One in eight Utah women suffer from postpartum depression and are robbed of the joy they expect to feel after childbirth, according to Sen. Brian Zehnder, R-Holladay, who sponsors SCR11. The concurrent resolution would raise awareness and treatment of maternal depression and anxiety.
SCR11 would show the legislature’s commitment to address this issue on mulitple levels. According to the text, it urges the Department of Health, Department of Human Services, local health departments, and the medical community to screen mothers throughout pregnancy and afterwards at well-child visits. The resolution also encourages those departments to expand training, education, and support to staff and mothers, increase public awareness and education, and expand statewide maternal mental health data collection to lead to a better standard of care.
In addition to his responsibilities as a senator, Zehnder is a family physician. He said he has had countless firsthand experiences of the miracle of childbirth, but also much experience with the tragedy of postpartum depression.
“For many women, just when her new infant comes into her life, just when she expects to be gloriously happy, her exhaustion, her neuro-chemicals, even her emotional history can conspire to rob her of her joy,” Zehnder said.
Zehnder said depression does not only effect the mother. It effects the newborn as well and robs them of the chance to connect with their mother during the critical time following childbirth.
This resolution recognizes that postpartum depression, or PPD, can include pregnancy all the way to a year following childbirth, after which it would be considered major clinical depression.
Postpartum depression does not always manifest itself as sadness or lack of motivation. According to the Mayo Clinic, symptoms might include insomnia, loss of appetite, intense irritability and difficulty bonding with the baby.
Amy-Rose White, founder of Utah Maternal Mental Health Collaborative, said when women have these symptoms that don’t feel like “normal” depression, they feel ashamed and afraid to tell someone how they feel, for fear that their children could be taken from them.
“We have an issue that effects so many women,” White said. “Yet very few providers are educating, or even know themselves, what the symptoms look like so that women can be prepared and receive the care that they need.”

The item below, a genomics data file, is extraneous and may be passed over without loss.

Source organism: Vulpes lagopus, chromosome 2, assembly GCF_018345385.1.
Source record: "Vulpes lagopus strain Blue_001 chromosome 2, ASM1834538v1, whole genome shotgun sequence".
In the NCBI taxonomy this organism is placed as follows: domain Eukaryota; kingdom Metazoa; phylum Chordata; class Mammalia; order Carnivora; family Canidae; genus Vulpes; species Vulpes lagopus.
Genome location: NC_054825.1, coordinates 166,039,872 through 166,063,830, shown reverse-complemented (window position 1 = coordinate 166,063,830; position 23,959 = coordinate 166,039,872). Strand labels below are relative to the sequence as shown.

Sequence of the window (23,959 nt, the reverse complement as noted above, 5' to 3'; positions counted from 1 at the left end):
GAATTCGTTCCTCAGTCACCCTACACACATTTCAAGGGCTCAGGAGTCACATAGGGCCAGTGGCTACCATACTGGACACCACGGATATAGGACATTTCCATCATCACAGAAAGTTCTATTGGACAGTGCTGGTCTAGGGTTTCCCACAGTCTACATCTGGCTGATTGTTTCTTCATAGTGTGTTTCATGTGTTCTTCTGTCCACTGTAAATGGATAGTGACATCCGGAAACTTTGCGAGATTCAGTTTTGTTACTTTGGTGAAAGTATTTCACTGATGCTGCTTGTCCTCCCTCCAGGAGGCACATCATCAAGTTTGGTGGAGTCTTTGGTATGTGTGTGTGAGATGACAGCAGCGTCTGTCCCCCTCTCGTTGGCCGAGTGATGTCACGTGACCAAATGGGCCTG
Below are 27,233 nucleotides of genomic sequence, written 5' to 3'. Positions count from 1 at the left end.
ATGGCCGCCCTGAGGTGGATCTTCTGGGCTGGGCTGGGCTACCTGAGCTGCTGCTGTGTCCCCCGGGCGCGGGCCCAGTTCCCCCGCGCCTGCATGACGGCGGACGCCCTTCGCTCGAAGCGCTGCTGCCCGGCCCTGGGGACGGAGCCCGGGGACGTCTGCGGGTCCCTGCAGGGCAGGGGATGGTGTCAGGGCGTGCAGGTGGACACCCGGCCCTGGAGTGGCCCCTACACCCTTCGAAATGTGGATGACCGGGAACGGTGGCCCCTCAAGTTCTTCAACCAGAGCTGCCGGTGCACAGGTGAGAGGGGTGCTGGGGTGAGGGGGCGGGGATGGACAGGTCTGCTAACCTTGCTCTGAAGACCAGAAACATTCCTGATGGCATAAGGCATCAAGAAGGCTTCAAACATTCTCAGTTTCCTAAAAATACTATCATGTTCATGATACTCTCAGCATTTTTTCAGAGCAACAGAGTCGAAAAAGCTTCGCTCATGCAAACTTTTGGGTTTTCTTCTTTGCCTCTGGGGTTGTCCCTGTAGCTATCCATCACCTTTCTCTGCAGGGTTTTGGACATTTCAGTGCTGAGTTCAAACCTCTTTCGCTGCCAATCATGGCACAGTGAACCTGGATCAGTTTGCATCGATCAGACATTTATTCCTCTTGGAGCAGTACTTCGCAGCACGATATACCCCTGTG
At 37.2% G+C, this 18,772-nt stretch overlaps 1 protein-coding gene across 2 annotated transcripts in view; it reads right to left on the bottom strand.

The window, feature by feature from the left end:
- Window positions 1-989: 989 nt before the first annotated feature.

Josie Dearing, a young mother of three, said she struggled with PPD for a few months after the birth of her first daughter. She said she felt completely numb to the world around her and the only thing that motivated her to get out of bed in the morning was the knowledge that her new baby would starve if she didn’t.
“I totally lost my will to do anything,” Dearing said. “About three months into all this, I finally realized there must be something off, because this was so not the usual me.”
When she finally talked to her doctor about how she had been feeling, he told her she was probably experiencing postpartum depression bad enough that she should have been medicated.
She said she had no idea that’s what had been going on.
“I could’ve gotten help so much sooner if I’d known I was experiencing symptoms of something rather than just a weird hormonal fluke,” Dearing said. “I could’ve skipped one of the toughest periods of time in my life.”
She said she thinks awareness for PPD is extremely important, so that women can know they’re not alone and there’s help available when they need it.
White agreed this issue is vital, and said Utah is an amazing state that offers a beautiful quality of life for families, yet the state has no institutionalized system of care to adequately address these issues.
“There is nowhere in Utah for women to go who are actively suicidal, who are very ill, who need specialized care,” White said.
The Utah Maternal Mental Health Collaborative (MMHC) offers many resources for maternal support, including free phone calls and email support, information for local and online support groups and contact information for many psychotherapists with training from Postpartum Support International.
White, who founded MMHC, is a psychotherapist herself, and said there are resources for people with these struggles, but too few people know about them.
Have you or someone you know recently had a baby? Have you ever struggled with Postpartum Depression? Help Me Grow gives…
Posted by Help Me Grow Utah on Wednesday, February 28, 2018
Help Me Grow Utah is a local nonprofit based in Provo that “provides parents, physicians, and providers with the knowledge and resources they need to make a difference in the lives of children,” according to their mission statement.
Lilian Norseth, an intern with Help Me Grow Utah, said they provide the Edinburgh Postnatal Depression Scale for free, which is a screening to identify if a person is at risk of postpartum depression. She said this is a great resource for moms to know about because it identifies the problem and helps connect mothers with the resources they need.
Zehnder said families across the state need support and this resolution would help families receive the help they desperately need and deserve.
The resolution text calls for a copy of SCR11 to be sent to the Department of Health, Department of Human Services and all local health departments.
It has passed in the Senate and awaits further discussion in the House.